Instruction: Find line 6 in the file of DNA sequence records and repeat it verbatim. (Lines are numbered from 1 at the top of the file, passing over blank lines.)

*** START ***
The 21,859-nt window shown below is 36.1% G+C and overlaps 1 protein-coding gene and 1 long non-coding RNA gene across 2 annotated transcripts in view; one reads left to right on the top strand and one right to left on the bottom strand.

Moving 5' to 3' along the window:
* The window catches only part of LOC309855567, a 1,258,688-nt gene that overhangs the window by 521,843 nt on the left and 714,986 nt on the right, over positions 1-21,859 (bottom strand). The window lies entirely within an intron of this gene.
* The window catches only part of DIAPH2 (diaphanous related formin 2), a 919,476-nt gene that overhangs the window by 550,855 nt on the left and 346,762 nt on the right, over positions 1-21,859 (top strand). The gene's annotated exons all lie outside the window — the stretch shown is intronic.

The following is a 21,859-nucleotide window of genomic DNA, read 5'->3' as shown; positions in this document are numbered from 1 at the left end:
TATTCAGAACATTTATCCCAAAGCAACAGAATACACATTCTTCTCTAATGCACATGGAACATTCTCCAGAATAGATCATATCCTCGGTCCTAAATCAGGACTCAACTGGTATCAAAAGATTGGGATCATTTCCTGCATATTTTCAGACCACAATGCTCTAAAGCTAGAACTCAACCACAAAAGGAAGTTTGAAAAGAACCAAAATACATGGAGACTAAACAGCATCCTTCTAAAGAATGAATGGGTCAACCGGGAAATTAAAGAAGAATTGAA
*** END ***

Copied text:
TATTCAGAACATTTATCCCAAAGCAACAGAATACACATTCTTCTCTAATGCACATGGAACATTCTCCAGAATAGATCATATCCTCGGTCCTAAATCAGGACTCAACTGGTATCAAAAGATTGGGATCATTTCCTGCATATTTTCAGACCACAATGCTCTAAAGCTAGAACTCAACCACAAAAGGAAGTTTGAAAAGAACCAAAATACATGGAGACTAAACAGCATCCTTCTAAAGAATGAATGGGTCAACCGGGAAATTAAAGAAGAATTGAA